Scale the Summit just released their latest album, ‘In A World of Fear’. Lead guitarist and songwriter shook things up for this release with new members, guests and more detailed approach to the writing and recording. We asked him a few questions about this great new album.
What was different in creating the music for the album this time around?
Chris Letchford: I changed up a little bit of the process but for the most part its remained the same. I always write the entire albums start finish for all the guitars and the organization of the songs structure… only this time I handled tracking all the guitars myself and doing a lot more pre-production stuff with programming all the drums and bass to get a better idea of how the final version would sound. This time I also was able to spend a lot more time with the compositions, like adding dozens of different types of layers of new sounds, synths that I made, etc… I feel like it made it the most “complete” sounding Scale The Summit record to date. This was also the first STS album that I recorded all the parts while I wrote them. Before I would write all the songs and just put it all into Guitar Pro so I wouldn’t forget the songs… and then it was enter the studio and rush rush rush to get it all tracked in time. It was nice doing all the guitars myself this time and being able to spend a lot more time getting the perfect takes.
Then after I was 90% finished with the record I sent all the drum parts I had written to Charlie and had him learn and spice up the sections, and finish parts that I had literally no ideas for. We ended up changing a lot of the drum parts since Im limited on the types of drum parts I can write because Im no drummer haha. That part was smooth sailing as well, Charlie and I were definitely on the same page throughout all of that. Then we went to Anup Sastry’s studio and had him track, engineer, and mix the drums with Charlie and I. That was the most chill and least stressful drum session in the history of the band, and that was even with me getting super sick while I was there!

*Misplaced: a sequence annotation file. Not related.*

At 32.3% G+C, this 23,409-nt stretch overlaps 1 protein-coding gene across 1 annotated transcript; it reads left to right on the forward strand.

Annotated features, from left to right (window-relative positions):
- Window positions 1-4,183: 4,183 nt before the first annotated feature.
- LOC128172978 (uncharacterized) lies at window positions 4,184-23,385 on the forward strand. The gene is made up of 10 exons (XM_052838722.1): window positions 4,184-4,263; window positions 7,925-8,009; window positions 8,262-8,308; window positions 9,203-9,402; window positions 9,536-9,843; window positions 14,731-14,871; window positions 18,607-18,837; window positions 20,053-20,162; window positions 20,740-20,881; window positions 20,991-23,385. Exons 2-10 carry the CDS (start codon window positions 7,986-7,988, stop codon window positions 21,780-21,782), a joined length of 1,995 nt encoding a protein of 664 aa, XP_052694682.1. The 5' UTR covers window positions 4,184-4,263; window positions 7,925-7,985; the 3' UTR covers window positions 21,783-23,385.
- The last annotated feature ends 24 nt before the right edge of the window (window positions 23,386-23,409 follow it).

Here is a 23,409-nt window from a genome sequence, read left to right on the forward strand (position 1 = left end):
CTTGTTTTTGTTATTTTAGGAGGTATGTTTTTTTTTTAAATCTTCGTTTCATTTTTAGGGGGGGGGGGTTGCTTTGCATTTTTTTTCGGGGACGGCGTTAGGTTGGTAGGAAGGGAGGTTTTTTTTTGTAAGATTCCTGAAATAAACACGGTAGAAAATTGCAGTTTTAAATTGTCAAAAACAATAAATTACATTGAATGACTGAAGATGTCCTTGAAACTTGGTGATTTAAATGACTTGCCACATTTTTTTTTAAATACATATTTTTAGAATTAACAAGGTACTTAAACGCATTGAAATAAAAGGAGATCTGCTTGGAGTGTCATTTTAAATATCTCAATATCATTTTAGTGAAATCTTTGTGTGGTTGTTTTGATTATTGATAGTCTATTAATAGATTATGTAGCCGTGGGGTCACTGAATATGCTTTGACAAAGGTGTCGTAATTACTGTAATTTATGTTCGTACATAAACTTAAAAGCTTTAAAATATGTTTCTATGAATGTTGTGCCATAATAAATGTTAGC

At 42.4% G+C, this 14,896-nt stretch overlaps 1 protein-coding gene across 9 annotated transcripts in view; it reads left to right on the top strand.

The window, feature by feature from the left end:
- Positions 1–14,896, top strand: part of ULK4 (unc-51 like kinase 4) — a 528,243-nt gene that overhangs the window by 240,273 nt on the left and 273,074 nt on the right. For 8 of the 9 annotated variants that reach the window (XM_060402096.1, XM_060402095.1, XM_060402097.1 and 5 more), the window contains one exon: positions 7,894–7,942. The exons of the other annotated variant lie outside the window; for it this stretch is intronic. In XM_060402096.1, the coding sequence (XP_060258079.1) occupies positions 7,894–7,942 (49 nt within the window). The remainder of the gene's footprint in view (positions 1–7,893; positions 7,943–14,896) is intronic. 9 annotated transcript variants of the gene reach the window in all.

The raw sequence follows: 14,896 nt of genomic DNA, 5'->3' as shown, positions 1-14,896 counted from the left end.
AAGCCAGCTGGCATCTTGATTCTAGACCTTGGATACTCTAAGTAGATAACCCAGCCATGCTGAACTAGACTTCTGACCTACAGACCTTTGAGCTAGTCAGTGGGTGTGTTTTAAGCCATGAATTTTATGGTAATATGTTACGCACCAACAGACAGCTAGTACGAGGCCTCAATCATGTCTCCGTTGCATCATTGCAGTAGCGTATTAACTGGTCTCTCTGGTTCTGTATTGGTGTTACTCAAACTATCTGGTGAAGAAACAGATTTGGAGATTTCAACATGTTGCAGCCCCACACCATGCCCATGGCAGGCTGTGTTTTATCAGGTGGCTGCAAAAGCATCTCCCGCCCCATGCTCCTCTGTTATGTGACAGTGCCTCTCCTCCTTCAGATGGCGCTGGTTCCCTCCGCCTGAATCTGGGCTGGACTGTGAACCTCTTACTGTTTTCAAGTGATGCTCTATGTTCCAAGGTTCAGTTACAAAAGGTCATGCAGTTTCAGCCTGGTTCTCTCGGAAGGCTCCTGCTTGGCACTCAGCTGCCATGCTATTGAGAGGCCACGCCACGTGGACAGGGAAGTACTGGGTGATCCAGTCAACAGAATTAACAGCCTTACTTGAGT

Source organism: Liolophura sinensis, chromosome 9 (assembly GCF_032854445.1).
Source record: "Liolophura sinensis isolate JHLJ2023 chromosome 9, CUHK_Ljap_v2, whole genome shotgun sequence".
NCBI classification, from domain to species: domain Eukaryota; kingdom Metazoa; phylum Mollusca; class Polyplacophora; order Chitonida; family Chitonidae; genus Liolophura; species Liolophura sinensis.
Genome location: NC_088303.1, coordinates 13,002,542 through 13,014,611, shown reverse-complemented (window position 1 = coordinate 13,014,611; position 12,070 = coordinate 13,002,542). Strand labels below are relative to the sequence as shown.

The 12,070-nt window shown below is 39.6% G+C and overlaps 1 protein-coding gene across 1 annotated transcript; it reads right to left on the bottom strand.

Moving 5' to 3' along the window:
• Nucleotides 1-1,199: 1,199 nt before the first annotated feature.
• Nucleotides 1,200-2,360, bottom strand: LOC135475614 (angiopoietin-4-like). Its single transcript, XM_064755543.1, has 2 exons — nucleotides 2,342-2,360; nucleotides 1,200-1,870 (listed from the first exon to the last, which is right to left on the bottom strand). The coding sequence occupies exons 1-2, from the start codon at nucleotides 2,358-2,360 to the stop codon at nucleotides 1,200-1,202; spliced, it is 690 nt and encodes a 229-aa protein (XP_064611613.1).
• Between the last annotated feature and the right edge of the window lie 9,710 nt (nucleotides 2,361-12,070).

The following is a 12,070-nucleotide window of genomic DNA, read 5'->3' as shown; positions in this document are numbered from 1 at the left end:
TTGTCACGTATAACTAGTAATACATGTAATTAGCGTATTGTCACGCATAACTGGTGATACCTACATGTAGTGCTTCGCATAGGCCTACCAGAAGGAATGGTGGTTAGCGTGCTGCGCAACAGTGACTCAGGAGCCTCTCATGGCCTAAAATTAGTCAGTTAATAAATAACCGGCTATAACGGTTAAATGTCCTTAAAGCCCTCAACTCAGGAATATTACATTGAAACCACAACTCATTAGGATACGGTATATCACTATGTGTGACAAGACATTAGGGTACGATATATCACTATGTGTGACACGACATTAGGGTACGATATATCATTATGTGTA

While we were tracking drums, Kilian was in Boston tracking the bass. Same situation here as well. I sent him all the bass I had written and then he finished up the rest that I didn’t really have ideas for. We went with a more rhythm section type of bass style for this album, helps the music to sound heavier and groove a lot more.
Then once that was all done, we re-amped a lot of the guitars at Mystery Ton Studios in Maryland, mostly for the clean guitars and then I flew home and re-amped the rest of the record myself for all the distortion, spacey effects, and all leads.
Then I compiled all the guitars, mixed all the effects how I wanted them for the synths and layers (imagine 10 layers and trying to explain that over the phone or via email, we did not even bother trying haha) and sent it back to Anup and he mixed the entire record. It was the smoothest STS recording ever and a lot fun.
Where does the inspiration for the songs and the titles come from?
Chris Letchford: With song writing in general I just sit down and do it (knock on wood!). Its always something that always came really natural to me. If I needed to get to work on writing another album I would just sit down and do it until the ideas stopped coming and then I would break until the next day. Usually just really nice weather outside gets me in the mood to write music. Of course I listen and love a bunch of bands and artists, but its really a lot of music that is way outside of the genre of music I play that I listen to. I wouldn’t really say they do or don’t inspire me to write music. With titles, once the song is complete I sit back and listen to them until i visualize something or get a certain emotion for them. Couple of the tracks titles I came up with while I was recording them.